Citing an “unprecedented mental health crisis” among young people in the United States, the Biden administration recently announced new funding to expand mental health services in the nation’s K-12 schools. While school mental health services have become more common in recent years, many K-12 schools lack such resources, according to the most recent government data available.
Overall, just over half of U.S. public schools (55%) provided students with diagnostic mental health assessments to evaluate them for mental disorders in the 2019-20 school year, according to the National Center for Education Statistics’ survey of schools ( NCES) Crime and Safety. These evaluations were performed by a licensed mental health professional employed or employed by the schools.
Among public schools that provide mental health assessments to students, 61% provide them both in school and outside of school, and 29% offer them only in school. Only 11% provided them only outside of school.
Fewer public schools are provided treatment of students for mental disorders. In the 2019-20 school year, 42 percent of K-12 schools offered mental health treatment to reduce or eliminate symptoms, such as psychotherapy, medication, or counseling through a licensed mental health professional. Most schools offering this type of treatment (62%) provide it both in school and outside of school. Three in ten provide treatment only in school, and only 7% provide it only outside of school.
The share of public schools that have mental health services for students has risen somewhat since the 2017-18 school year, when 51 percent of schools provided mental health assessments and 38 percent offered treatment.
Whether and what mental health services were offered during the 2019-20 school year varied by different school characteristics:
- In 2019-20, middle and high schools were more likely than primary schools to provide school-based mental health services. Approximately two-thirds of middle (64%) and high schools (65%) offer mental health assessments, while half of elementary schools do. And 47 percent of middle and high schools provide treatment, compared to 40 percent of elementary schools.
- Mental health services are more common in schools with larger enrollments. For example, 71% of schools with at least 1,000 students offer mental health assessments, compared to 43% of those with fewer than 300 students.
- About six in ten schools in cities (61%) and suburbs (60%) provide mental health assessments, while 45% of those in rural areas do. Urban schools are also slightly more likely to offer treatment: 45% offer it, compared to 40% of suburban schools and 41% of rural schools.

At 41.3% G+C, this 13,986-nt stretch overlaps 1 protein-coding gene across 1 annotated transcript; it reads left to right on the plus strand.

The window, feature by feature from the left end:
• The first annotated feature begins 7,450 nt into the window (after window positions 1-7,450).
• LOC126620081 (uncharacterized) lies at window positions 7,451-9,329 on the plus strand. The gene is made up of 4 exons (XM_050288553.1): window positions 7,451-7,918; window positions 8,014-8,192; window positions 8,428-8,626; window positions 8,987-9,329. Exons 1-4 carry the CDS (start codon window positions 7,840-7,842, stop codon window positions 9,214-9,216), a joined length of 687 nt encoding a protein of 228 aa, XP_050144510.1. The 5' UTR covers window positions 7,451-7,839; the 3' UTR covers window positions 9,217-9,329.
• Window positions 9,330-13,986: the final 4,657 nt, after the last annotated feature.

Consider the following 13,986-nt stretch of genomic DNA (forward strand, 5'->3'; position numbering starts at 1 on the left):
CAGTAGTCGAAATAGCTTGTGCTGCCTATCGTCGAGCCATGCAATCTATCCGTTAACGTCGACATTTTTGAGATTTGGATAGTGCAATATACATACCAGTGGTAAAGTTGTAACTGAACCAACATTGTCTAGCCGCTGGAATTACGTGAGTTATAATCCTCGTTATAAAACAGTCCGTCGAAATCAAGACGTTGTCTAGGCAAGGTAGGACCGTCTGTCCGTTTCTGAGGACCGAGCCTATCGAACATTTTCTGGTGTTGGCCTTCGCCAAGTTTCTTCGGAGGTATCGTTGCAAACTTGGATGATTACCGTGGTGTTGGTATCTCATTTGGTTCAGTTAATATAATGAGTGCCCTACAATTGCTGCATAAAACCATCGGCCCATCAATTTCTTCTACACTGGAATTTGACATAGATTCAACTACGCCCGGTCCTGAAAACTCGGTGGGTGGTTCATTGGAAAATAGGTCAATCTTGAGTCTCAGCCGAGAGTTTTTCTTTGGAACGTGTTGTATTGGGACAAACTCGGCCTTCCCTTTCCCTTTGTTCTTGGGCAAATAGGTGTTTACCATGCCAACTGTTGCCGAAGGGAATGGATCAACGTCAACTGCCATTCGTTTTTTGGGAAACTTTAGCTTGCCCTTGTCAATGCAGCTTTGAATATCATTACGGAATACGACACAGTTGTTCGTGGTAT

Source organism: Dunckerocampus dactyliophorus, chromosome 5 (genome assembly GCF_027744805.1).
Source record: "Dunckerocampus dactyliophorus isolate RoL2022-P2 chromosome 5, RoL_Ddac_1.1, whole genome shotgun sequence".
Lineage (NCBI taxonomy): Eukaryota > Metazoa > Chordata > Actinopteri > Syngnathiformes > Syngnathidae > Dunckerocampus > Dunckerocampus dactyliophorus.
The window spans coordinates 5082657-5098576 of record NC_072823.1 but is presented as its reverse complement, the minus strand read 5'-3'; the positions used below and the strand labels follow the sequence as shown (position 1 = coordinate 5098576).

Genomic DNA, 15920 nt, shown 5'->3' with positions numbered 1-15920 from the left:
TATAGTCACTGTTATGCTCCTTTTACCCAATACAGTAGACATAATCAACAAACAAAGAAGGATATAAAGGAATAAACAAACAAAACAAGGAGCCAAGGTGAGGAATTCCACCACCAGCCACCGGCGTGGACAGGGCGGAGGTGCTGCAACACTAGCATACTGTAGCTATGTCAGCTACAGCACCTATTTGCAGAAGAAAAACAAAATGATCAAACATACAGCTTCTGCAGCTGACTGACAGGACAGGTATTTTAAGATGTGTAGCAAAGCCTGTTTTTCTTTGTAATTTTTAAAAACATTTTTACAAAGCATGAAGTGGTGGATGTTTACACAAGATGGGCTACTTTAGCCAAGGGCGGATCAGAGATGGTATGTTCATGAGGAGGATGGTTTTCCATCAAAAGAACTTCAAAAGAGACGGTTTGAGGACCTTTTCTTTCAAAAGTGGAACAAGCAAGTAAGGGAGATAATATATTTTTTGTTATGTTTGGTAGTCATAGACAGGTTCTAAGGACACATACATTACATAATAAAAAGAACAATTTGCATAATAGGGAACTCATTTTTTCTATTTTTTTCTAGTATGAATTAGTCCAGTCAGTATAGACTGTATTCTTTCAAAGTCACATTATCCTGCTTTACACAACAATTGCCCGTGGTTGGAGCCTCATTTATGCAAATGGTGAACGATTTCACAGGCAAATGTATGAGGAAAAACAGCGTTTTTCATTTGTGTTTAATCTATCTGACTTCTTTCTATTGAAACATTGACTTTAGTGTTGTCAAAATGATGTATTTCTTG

- There were also some differences based on the racial and ethnic composition of the student body. Six in ten schools where more than 75% of students were racial or ethnic minorities provided ratings for mental health disorders in the 2019-20 school year, compared with half of schools where a quarter or less of students were were racial or ethnic minorities.
- Schools with a higher proportion of students from lower-income households were slightly more likely than other schools to provide mental health treatment to students. One proxy measure of household income level is the share of students who qualify for free or reduced-price lunch. Just under half of schools (46%) where more than three-quarters of students are eligible for this program had mental health treatment available in 2019-20, compared to 39% of schools where a quarter or fewer qualify for free or reduced-price lunch.
The School Survey on Crime and Safety also asked schools to what extent several factors limited their efforts to provide mental health services to students. The largest share of schools reported that their efforts were largely limited by insufficient funding (54%) or inadequate access to licensed mental health professionals (40%). Another 26% reported that funding limited their efforts in a minor way, while 35% said that access to mental health professionals was a minor limiting factor. About one in five schools (19%) say funding does not limit their efforts at all, and a quarter say the same about access to professionals.
Smaller shares of schools said their efforts were largely limited by written or unwritten policies about requiring the school to pay for a student’s mental health diagnostic evaluation or treatment (19%); potential legal issues for the school or district, such as abuse, inadequate supervision, or confidentiality (15%); lack of community support for providing mental health services to students in their school (10%); concerns about parents’ reactions (8%); or reluctance to label students with mental disorders to avoid stigmatizing the child (8%).
About two-thirds of schools (64%) say a lack of community support does not limit their efforts at all – the largest share of any factor included in the survey.